To take into potential confounding factors account, food items that have been identified as having high levels of PFAS or being associated with higher PFAS levels, such as fish, meat, and egg, were included in the analysis [37,38,39,40]. Food and nutrient calculations were based on data from two 24-h recalls, using the USDA Food Patterns Equivalents Database to determine food consumption. The fish variable (continuous, in ounce/d) encompassed fish, shellfish, and other seafood. The meat variable (continuous, in ounce/d) encompassed beef, pork, veal, lamb, and game, organ meats, frankfurters, sausages, luncheon meat, and poultry (chicken, turkey, and other). The egg variable (continuous, in ounce/d) encompassed eggs and egg substitutes. Nutrient intake covariates included dietary fiber (continuous, in g/d), energy (continuous, in kcal/d), dietary folate equivalent (continuous, μg/d), and alcohol consumption. Dietary fiber and folate have been found to be negatively associated with PFAS levels in adult serum [19, 20]. Adjusting for total energy intake allows for a relative rather than an absolute representation of dietary intake, considering the variation in energy intake among individuals engaged in different physical activities or with varying body weights [41]. Subjects were classified as heavy alcohol consumption if their daily ethanol consumption exceeded 10 g for females or 20 g for males; otherwise, they were classified as no heavy alcohol consumption.

Statistical analysis

Baseline characteristics were presented using median and quartiles for continuous variables, while percentages were utilized for categorical variables. To investigate the relationship between probiotic consumption and various PFAS compounds (PFOA, PFNA, PFOS, and PFHxS), a generalized linear regression model was applied. Model 1 was unadjusted, Model 2 adjusted for age, gender, and BMI, and Model 3 adjusted for all covariates. To investigate whether the associations differed depending on the source of probiotics (probiotics supplement or yogurt), we conducted further analysis. Subgroup analyses were performed for different factors, including age (< 54 y, ≥ 54 y), gender, race, BMI (< 20, 20–< 25, 25–< 30, 30+), educational level, marital status, PIR (< 1.30, 1.30–< 3.50, 3.50+), smoking status, alcohol drinking, NHANES wave (2003–2005, 2007–2009, 2011–2013, 2015–2017), and the intake of fish (Yes or No), meat (< 2.19, 2.19–< 3.71, 3.71–< 5.74, 5.74+), egg (< 0.035, 0.035–< 0.230, 0.230–< 0.885, 0.885+), energy (< 1545, 1545–< 1972.5, 1972.5–< 2559, 2559+), dietary folate equivalent (< 333, 333–< 466, 466–< 657, 657+), and dietary fiber (< 10.75, 10.75–< 15.25, 15.25–< 21.35, 21.35+). Likelihood ratio tests were conducted to assess the presence of interaction effects by comparing models with and without interaction terms. The statistical analysis was conducted utilizing R version 4.3.1 and the “survey” package. Statistical significance was determined based on a significance level of P < 0.05.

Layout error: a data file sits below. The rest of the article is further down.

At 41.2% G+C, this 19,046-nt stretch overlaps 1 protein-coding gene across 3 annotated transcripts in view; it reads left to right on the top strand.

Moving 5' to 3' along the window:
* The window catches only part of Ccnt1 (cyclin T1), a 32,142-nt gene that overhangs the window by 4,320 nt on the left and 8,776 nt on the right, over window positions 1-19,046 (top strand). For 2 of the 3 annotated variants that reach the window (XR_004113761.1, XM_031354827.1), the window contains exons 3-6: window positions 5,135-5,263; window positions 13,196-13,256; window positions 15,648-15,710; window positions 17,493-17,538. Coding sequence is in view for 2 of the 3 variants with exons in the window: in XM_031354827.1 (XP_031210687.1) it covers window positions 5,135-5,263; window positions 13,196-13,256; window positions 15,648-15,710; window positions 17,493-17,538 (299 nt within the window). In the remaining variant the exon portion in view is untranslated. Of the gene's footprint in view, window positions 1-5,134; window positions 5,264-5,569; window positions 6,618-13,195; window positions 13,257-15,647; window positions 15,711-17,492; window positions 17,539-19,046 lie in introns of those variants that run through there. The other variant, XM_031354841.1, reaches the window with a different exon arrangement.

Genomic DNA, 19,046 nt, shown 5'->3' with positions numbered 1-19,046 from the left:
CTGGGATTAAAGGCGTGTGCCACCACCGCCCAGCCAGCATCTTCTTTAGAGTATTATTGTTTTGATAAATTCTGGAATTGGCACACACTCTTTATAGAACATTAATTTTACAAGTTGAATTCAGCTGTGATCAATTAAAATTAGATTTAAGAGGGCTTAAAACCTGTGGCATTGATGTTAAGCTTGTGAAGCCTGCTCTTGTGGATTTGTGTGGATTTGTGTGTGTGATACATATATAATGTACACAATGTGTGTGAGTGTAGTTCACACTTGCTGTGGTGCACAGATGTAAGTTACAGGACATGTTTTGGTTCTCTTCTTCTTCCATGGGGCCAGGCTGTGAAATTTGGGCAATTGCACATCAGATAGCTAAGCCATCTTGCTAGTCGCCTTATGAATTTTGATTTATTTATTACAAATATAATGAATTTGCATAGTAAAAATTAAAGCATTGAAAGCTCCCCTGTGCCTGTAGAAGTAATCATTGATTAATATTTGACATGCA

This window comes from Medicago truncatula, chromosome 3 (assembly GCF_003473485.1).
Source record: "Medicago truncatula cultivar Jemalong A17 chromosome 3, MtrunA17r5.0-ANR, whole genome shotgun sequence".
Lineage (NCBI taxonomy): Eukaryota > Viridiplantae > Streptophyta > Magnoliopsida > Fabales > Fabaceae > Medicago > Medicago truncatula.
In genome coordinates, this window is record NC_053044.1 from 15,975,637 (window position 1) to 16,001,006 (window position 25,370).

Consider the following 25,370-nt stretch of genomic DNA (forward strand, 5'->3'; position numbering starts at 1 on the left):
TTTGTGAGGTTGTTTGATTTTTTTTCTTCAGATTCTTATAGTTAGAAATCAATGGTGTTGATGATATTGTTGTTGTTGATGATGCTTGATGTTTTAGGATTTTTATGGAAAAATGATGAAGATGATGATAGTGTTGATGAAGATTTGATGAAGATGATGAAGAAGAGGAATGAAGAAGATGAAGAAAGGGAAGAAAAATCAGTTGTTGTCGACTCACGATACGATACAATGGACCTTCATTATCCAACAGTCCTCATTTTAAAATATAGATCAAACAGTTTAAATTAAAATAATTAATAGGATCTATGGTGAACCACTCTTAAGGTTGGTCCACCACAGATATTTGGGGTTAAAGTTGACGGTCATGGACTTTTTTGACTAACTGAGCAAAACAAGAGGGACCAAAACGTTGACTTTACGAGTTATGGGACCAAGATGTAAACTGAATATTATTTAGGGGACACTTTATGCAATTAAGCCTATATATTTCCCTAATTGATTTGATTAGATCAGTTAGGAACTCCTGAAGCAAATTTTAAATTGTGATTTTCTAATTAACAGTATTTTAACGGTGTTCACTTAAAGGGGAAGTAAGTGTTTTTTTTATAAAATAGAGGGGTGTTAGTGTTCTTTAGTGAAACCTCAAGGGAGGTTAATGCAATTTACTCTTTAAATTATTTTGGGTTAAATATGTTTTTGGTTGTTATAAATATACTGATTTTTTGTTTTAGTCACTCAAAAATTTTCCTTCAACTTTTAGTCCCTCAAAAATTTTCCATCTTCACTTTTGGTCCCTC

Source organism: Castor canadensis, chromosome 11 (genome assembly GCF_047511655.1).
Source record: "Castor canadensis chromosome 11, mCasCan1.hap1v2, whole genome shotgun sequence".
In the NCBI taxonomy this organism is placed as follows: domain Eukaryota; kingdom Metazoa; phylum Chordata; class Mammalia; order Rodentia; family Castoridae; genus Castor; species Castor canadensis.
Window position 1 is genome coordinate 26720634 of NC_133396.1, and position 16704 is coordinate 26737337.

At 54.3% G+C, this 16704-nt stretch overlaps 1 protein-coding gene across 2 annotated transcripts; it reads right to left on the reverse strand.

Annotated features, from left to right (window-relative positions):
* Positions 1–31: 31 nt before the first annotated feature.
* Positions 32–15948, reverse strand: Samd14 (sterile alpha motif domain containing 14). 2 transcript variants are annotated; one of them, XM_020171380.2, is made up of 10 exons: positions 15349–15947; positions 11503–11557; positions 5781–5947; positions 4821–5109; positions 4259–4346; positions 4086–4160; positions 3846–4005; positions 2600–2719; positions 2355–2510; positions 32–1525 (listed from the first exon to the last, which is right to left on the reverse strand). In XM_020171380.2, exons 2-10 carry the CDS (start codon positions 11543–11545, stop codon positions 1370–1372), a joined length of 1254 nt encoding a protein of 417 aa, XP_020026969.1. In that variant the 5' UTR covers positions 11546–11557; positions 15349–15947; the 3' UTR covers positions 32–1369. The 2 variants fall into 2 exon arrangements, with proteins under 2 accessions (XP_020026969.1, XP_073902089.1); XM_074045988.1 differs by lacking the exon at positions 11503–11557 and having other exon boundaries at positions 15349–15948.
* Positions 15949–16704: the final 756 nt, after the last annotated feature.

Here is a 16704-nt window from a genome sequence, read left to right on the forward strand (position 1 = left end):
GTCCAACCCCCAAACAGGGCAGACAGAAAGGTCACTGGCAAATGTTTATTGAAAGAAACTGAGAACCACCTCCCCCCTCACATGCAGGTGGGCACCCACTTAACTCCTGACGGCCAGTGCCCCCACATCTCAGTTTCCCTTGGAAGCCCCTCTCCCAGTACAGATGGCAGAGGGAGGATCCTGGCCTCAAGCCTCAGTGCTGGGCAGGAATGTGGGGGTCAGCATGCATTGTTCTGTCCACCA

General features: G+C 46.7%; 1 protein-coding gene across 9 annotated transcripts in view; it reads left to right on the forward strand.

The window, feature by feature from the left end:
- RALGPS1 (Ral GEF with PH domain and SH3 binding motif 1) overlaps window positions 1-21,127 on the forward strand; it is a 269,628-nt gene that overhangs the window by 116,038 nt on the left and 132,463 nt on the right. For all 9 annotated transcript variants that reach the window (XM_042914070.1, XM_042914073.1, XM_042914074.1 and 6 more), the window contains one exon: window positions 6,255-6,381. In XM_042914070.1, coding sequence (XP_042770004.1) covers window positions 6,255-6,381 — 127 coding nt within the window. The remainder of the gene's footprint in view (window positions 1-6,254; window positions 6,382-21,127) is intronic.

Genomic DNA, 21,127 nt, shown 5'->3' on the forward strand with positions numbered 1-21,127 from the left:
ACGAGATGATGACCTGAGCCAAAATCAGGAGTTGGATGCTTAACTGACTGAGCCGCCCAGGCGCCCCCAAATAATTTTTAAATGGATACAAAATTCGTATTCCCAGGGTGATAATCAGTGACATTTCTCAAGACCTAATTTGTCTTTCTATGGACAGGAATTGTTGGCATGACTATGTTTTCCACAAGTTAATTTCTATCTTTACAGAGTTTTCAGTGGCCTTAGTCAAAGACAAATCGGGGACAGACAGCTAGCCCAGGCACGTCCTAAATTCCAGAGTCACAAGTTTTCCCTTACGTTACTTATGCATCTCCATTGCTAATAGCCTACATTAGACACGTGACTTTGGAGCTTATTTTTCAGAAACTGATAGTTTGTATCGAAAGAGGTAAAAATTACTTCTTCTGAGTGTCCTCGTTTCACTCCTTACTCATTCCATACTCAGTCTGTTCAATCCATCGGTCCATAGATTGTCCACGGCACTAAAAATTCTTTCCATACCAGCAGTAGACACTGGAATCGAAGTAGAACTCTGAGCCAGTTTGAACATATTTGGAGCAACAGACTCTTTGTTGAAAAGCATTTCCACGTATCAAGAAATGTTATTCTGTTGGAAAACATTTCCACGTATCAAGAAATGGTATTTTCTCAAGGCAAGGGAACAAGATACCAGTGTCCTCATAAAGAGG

The baseline population characteristics regarding probiotic consumption are outlined in Table 1. This study included 9469 adults aged 20 years or above, of whom 1333 had been exposed to probiotics. The median age of the probiotic exposure group, 50 years, was higher than that of the non-exposure group, which had a median age of 46 years. In the probiotic exposure group, there was a higher proportion of female participants (62.28%) compared to the non-exposure group (49.28%). The individuals in the non-exposure group had a median BMI of 28.10 kg/m2, whereas those in the probiotic consumption group had a median BMI of 27.49 kg/m2. The probiotic exposure group had higher proportions of non-Hispanic White individuals (79.71%) and married participants (61.41%). Probiotic consumption also had higher socioeconomic status, as indicated by both PIR and education. For instance, 76.52% of individuals with an education level beyond high school reported probiotic consumption, compared to 58.66% of those who did not. In the non-probiotic exposure group, the daily intake of meat, dietary fiber, and dietary folate equivalents was 3.77 oz, 14.70 g and 462.00 mcg, respectively, while in the probiotic exposure group, it was 3.30 oz, 17.95 g and 480.00 mcg, respectively. In the group exposed to probiotics, participants demonstrated a higher preference for dietary fiber and dietary folate equivalents rather than meat. The ingestion of energy, egg, and the proportion of heavy alcohol consumption were similar between the two groups. Individuals exposed to probiotics had higher percentages of never-smoker statuses (62.68%) and lower proportions of current smokers (9.70%) compared to those not exposed to probiotics. Among the PFAS compounds studied, the serum levels of PFOA, PFNA, and PFOS showed significant differences between the two groups, with lower median concentrations by 0.30 ng/mL, 0.09 ng/mL, and 2.30 ng/mL respectively, compared to the non-exposure group. However, the concentrations of PFHxS did not differ significantly between the two groups.